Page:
I have mentioned in prior posts that I have been working with Allison Moyer of Predator Diet on primal nutrition that supports both athletic performance and favorable body composition. She has an amazing blog (I think it is very much worth the one-time fee to become a member and get access to all of her content) and she also shares a ton of great stuff on her Facebook page.
Anyway, for the past 24 weeks, I have been working with her – following her meal plan, sending weekly updates, and emailing her progress photos biweekly. I wasn’t perfect by any means, and there are certainly weeks I dreaded sending her my weekly Friday update because I knew how utterly non-compliant I had been during that week. Whatever excuses/justifications I employed in the moment to allow myself to go off plan sounded hollow and ridiculous when I was trying to explain myself to Alli after the fact. She often posts client transformation photos on her Facebook page, and I am not one of those stories. My results were subtle and much more internal for me than external. I do highly recommend Alli if you are looking for online nutrition coaching, online training, or online competition prep, especially if you are Paleo/Primal. She works with all kinds of athletes – CrossFit, figure, bikini, marathoners, powerlifters, etc., as well as just your average Joe who wants to look and feel better.
Anyway, Friday was my final update with her. As much as I would love to continue working with her (she has become someone I admire and look up to tremendously), financially I couldn’t do another 12 weeks right now. In the same way that I am now training on my own, I also wanted to see what happened when left to my own devices with eating.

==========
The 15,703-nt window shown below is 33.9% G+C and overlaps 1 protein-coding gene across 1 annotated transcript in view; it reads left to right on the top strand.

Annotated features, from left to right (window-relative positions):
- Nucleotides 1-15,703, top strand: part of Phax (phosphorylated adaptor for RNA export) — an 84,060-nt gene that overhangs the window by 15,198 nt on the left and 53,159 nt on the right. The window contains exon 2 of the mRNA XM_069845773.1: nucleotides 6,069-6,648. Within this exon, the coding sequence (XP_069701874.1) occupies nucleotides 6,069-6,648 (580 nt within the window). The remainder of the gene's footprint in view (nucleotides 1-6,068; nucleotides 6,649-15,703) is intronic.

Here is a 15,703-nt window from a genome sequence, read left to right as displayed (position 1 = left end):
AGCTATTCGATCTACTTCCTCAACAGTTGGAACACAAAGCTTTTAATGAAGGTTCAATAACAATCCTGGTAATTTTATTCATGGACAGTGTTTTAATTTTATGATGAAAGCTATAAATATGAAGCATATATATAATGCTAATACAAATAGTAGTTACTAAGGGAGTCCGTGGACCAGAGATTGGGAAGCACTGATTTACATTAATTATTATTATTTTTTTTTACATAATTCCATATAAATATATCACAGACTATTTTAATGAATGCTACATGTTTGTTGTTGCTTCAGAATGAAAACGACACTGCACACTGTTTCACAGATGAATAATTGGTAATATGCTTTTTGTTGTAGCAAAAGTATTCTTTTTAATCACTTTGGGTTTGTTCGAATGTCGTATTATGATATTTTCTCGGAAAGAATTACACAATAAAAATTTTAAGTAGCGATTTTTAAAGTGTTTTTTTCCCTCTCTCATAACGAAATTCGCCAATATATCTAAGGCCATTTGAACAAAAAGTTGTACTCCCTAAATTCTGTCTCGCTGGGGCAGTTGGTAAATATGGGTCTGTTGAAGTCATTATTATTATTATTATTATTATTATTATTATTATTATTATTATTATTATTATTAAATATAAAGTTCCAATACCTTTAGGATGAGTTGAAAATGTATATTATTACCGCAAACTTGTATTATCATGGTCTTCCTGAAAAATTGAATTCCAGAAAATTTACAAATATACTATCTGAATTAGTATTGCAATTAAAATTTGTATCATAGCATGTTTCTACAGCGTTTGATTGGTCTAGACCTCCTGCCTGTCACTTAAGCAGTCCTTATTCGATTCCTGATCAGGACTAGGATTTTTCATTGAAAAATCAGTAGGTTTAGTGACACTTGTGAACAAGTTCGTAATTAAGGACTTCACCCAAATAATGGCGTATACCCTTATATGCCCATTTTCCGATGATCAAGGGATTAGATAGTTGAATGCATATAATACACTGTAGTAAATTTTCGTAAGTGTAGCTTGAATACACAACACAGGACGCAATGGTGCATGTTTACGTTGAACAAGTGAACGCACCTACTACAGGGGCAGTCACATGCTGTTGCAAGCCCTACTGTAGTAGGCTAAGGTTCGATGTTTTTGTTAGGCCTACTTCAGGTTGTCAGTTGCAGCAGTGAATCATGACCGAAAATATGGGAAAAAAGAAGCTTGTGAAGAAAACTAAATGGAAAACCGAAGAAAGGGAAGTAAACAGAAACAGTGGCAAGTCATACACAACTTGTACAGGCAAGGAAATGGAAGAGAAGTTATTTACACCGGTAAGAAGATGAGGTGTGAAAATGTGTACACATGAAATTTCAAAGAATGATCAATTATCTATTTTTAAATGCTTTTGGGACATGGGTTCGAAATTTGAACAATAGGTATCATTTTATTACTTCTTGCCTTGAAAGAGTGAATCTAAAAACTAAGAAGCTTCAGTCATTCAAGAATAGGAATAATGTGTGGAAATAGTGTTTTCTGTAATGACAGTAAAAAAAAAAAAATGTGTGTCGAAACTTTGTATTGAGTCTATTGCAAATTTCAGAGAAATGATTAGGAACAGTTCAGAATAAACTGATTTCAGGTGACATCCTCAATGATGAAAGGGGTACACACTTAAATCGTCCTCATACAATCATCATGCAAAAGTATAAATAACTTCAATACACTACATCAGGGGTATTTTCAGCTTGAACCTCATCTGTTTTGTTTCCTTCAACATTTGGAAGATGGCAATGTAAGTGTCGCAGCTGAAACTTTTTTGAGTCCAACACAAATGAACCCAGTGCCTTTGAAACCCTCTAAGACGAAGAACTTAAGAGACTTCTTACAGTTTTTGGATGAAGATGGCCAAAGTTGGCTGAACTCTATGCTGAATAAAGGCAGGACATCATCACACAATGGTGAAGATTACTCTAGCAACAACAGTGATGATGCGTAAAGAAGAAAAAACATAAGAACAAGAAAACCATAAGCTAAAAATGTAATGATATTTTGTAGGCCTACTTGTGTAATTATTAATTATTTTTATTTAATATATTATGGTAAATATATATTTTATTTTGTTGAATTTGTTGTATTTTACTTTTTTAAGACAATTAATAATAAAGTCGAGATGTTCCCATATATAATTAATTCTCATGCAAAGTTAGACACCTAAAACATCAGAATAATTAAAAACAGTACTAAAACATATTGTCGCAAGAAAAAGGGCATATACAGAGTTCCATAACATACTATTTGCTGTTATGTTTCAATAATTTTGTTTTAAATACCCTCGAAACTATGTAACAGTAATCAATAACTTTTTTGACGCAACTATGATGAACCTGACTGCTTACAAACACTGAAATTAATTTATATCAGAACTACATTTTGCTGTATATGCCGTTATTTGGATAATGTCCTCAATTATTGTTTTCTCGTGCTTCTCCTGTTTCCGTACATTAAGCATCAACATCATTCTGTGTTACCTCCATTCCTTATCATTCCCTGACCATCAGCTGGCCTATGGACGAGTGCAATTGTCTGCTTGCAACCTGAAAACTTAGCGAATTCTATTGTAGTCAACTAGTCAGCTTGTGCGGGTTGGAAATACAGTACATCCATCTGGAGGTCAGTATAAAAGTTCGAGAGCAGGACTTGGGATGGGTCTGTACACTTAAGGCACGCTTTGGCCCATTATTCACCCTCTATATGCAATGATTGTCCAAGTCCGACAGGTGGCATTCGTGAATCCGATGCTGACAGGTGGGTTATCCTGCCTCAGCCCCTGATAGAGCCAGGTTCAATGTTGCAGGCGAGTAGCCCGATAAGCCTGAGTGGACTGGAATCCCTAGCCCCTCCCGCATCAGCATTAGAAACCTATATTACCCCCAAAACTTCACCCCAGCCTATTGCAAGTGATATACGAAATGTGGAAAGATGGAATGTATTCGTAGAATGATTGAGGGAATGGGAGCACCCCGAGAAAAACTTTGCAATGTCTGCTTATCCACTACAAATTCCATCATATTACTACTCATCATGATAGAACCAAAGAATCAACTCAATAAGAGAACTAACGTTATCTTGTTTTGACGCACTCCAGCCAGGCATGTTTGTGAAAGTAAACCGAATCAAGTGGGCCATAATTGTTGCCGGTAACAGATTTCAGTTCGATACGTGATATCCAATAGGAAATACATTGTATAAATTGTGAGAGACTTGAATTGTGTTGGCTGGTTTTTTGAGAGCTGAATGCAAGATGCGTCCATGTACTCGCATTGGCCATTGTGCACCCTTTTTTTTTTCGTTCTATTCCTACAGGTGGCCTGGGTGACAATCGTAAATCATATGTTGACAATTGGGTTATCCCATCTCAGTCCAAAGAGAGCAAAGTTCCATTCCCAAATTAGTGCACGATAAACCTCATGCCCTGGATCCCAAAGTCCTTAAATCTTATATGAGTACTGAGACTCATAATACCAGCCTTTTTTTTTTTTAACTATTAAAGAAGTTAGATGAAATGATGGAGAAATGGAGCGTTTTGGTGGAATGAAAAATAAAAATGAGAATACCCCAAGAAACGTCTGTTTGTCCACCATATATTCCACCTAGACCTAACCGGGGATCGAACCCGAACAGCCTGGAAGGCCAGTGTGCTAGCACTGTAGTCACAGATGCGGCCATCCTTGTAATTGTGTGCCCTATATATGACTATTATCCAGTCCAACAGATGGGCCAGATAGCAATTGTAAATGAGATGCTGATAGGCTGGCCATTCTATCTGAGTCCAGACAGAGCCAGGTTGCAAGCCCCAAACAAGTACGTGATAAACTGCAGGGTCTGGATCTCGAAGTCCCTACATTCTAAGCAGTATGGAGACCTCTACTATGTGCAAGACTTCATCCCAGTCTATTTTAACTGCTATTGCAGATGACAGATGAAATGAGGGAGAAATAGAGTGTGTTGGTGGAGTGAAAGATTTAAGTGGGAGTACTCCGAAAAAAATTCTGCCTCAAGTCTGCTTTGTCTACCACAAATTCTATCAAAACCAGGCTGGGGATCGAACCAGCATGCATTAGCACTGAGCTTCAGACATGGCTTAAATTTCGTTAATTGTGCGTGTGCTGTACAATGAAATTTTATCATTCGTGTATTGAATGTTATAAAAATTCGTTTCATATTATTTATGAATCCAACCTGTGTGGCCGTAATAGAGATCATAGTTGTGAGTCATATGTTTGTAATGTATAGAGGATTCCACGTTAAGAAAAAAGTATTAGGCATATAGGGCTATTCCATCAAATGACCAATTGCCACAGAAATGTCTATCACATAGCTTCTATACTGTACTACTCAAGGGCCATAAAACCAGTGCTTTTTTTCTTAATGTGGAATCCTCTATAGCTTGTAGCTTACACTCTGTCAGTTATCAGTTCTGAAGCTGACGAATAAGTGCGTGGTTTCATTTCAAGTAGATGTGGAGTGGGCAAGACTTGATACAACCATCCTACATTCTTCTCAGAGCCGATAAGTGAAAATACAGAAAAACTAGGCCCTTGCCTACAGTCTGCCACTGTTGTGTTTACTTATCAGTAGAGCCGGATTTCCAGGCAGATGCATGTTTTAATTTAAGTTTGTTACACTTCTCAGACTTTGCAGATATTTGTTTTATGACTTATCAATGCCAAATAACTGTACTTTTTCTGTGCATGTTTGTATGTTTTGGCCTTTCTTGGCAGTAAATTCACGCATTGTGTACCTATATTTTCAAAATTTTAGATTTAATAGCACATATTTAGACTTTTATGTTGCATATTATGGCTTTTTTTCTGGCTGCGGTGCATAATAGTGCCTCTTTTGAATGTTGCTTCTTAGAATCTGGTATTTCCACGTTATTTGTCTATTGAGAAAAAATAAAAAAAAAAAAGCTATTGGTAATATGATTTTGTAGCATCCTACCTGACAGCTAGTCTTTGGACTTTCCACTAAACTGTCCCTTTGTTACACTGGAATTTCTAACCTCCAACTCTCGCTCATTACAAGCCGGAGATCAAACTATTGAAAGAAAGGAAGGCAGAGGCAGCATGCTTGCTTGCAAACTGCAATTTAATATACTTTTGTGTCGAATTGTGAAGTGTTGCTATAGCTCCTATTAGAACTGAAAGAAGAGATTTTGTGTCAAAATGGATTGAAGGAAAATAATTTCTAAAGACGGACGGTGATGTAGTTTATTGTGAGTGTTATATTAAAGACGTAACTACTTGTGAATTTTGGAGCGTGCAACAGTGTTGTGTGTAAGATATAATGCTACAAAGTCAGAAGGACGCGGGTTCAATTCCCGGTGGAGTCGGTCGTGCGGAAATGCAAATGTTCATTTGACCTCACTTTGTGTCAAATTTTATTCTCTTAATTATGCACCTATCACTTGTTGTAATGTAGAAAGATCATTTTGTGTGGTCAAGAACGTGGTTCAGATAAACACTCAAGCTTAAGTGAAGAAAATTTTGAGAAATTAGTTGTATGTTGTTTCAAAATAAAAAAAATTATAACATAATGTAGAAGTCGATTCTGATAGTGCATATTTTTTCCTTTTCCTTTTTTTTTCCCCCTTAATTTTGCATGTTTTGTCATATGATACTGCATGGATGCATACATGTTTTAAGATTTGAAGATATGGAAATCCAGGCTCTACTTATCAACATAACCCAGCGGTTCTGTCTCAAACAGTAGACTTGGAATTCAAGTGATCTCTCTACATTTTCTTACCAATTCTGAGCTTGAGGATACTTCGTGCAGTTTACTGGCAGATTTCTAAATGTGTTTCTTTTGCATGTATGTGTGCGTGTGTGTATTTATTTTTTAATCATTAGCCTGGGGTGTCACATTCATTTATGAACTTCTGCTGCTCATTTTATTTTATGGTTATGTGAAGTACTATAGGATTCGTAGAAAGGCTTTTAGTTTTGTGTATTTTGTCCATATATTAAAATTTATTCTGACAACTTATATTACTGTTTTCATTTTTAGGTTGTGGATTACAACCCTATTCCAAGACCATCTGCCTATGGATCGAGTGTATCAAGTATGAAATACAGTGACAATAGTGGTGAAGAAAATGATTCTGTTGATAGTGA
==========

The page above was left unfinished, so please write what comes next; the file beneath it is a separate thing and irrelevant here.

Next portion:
I’m not going to lie – one of my first thoughts was CHEAT MEAL. But, that was fleeting. For some people, exercise is their Achilles heel, but not for me, I love training. The nutrition piece has always been more challenging for me. I always joke that I have an inner fat kid I keep locked up in a cage (although I never actually was a fat kid) and occasionally, he gets out and runs amuck for a while. Many a muscley guy have I humbled by putting down a disproportionately large amount of food despite my munchkin-like stature.
But, as I become more focused on performance goals and less focused on aesthetic ones, I find a surprising silver lining when it comes to my motivation to be meticulous about what I eat. I have begun to appreciate the connection between the quality of a workout and my pre- and post-workout nutrition. Some of this is obvious – I already know that if I eat crap or overindulge prior to a workout, I will probably skip the workout, or best case scenario, feel horribly uncomfortable and lethargic during training. But I have begun to value my intake even the DAY BEFORE a workout. So, when I am making food choices today (even though it is a rest day), I am evaluating them on the basis of how what I eat and drink today will influence my training session TOMORROW. I am also thinking about how what I eat today is doing for my recovery from YESTERDAY’s workout.